We don’t know what causes deadly hospital superbug to spread, admit scientists
Scientists can't explain how 75 per cent of C.diff sufferers catch the bug
Spread: Only a quarter of C. diff cases in hospital could be accounted for by personal contact with infected patients
Hospitals may be adopting the wrong strategy for combating a notorious bug on the wards, a study suggests.
Research showed that contact between patients only accounted for a minority of infections by the bacterium Clostridium difficile (C. diff).
The new findings from a team based at John Radcliffe Hospital in Oxford contradict previous thinking.
Until now it has been assumed that C. diff spreads through personal contact with infected patients showing symptoms.
Scientists collected stool samples from almost 15,000 hospital patients and found evidence of C. diff in 4.4 per cent.
Further tests identified 69 strains of the bacterium, but only 23 per cent of these could be linked to known symptomatic patients.
The authors, led by Professor Tim Peto, wrote in the online journal Public Library of Science Medicine: 'In this endemic setting with well-implemented infection control measures, up to three quarters of new (C. diff) infections are not easily explained by conventional assumptions of ward-based transmission from symptomatic patients and so may not be targeted by current interventions.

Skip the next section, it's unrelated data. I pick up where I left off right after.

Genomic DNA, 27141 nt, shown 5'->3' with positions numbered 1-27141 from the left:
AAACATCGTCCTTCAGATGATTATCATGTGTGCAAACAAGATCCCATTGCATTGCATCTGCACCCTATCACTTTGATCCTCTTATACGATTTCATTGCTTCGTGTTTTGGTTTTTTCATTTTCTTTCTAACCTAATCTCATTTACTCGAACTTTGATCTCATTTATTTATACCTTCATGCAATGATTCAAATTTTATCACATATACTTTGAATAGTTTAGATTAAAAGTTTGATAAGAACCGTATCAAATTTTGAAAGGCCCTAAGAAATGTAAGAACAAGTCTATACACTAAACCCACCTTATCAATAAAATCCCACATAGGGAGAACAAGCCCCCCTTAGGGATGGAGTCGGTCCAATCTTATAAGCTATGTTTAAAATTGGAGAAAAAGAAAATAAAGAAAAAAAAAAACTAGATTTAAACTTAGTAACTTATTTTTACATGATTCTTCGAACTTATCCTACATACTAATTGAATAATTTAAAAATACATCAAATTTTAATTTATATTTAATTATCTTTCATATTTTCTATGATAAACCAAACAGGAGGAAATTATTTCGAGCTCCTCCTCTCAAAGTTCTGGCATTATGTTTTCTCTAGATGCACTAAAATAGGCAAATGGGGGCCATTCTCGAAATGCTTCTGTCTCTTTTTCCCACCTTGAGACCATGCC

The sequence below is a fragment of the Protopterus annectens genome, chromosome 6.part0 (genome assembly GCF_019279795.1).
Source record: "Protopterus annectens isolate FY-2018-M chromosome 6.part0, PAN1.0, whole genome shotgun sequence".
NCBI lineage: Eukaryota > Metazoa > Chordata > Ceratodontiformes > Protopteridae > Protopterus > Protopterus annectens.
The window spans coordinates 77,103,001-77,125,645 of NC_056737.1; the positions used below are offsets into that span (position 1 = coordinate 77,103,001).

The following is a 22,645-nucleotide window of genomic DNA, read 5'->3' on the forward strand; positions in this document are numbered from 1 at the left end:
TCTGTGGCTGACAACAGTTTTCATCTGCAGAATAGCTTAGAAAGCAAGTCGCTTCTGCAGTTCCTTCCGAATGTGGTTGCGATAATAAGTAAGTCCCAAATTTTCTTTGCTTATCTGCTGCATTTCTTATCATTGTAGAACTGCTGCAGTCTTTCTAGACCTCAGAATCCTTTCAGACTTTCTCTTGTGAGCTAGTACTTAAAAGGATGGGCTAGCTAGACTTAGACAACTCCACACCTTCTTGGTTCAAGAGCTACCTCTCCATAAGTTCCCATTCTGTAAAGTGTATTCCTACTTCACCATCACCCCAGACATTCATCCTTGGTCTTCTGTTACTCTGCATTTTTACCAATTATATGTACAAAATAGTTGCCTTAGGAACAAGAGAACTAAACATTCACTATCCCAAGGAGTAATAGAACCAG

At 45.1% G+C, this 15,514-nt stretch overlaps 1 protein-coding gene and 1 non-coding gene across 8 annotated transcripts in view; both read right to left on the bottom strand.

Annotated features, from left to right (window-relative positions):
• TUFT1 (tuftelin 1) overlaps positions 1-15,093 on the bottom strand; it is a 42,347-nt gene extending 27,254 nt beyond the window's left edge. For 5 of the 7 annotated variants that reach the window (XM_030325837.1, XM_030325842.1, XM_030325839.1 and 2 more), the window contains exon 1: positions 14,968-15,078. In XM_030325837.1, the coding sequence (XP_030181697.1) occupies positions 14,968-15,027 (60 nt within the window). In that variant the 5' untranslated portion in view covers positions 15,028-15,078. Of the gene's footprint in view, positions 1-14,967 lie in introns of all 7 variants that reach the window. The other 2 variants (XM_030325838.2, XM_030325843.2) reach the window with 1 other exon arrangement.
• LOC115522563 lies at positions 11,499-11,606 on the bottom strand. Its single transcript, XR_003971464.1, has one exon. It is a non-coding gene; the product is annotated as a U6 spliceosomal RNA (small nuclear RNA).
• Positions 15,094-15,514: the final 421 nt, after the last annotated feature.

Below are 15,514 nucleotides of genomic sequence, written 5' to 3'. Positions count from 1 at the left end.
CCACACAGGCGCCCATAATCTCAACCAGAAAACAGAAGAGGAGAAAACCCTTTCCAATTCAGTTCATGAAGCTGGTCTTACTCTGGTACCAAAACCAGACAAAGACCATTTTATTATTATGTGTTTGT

'A better understanding of other routes of transmission and reservoirs is needed to determine what other types of control interventions are required to reduce the spread of C. difficile.'
Even the cases linked to ward contact represented a 'major hospital-acquired infection problem' said the scientists.
But the roughly 75 per cent of unexplained transmissions 'raised concern about other acquisition routes' not captured by the study.
Superbug: An electron micrograph shows Clostridium difficile (long cell in blue) surrounded by purified Clostridium difficile
Other ways C. diff might be able to spread included transmission by non-symptomatic carriers, including patients' relatives and staff, or through food or animals.
C. diff rarely causes any problems in healthy people, but may trigger diarrhoea and fever in hospital patients taking antibiotics.
Older people are most likely to be affected. Patients usually recover with treatment but in rare cases infection can be fatal.
In 2007-08, a total of 55,498 C. diff cases were reported in England.
Between 2008-09 there were 36,095 reported cases, a decrease of 35 per cent.